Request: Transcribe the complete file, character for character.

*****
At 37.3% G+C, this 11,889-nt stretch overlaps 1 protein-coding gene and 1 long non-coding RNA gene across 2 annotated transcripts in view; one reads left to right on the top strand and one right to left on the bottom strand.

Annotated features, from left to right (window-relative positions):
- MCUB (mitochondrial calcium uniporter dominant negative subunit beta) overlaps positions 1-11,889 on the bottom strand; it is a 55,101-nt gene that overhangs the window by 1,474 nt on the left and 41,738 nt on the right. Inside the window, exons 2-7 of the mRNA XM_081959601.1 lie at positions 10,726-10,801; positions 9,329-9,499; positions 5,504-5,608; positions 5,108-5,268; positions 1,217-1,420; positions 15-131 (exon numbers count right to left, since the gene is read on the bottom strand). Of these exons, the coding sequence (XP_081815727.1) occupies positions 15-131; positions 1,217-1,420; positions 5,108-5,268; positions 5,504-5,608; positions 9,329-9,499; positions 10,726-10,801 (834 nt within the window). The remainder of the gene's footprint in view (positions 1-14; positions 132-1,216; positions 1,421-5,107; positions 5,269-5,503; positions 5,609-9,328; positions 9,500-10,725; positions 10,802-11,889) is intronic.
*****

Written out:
At 37.3% G+C, this 11,889-nt stretch overlaps 1 protein-coding gene and 1 long non-coding RNA gene across 2 annotated transcripts in view; one reads left to right on the top strand and one right to left on the bottom strand.

Annotated features, from left to right (window-relative positions):
- MCUB (mitochondrial calcium uniporter dominant negative subunit beta) overlaps positions 1-11,889 on the bottom strand; it is a 55,101-nt gene that overhangs the window by 1,474 nt on the left and 41,738 nt on the right. Inside the window, exons 2-7 of the mRNA XM_081959601.1 lie at positions 10,726-10,801; positions 9,329-9,499; positions 5,504-5,608; positions 5,108-5,268; positions 1,217-1,420; positions 15-131 (exon numbers count right to left, since the gene is read on the bottom strand). Of these exons, the coding sequence (XP_081815727.1) occupies positions 15-131; positions 1,217-1,420; positions 5,108-5,268; positions 5,504-5,608; positions 9,329-9,499; positions 10,726-10,801 (834 nt within the window). The remainder of the gene's footprint in view (positions 1-14; positions 132-1,216; positions 1,421-5,107; positions 5,269-5,503; positions 5,609-9,328; positions 9,500-10,725; positions 10,802-11,889) is intronic.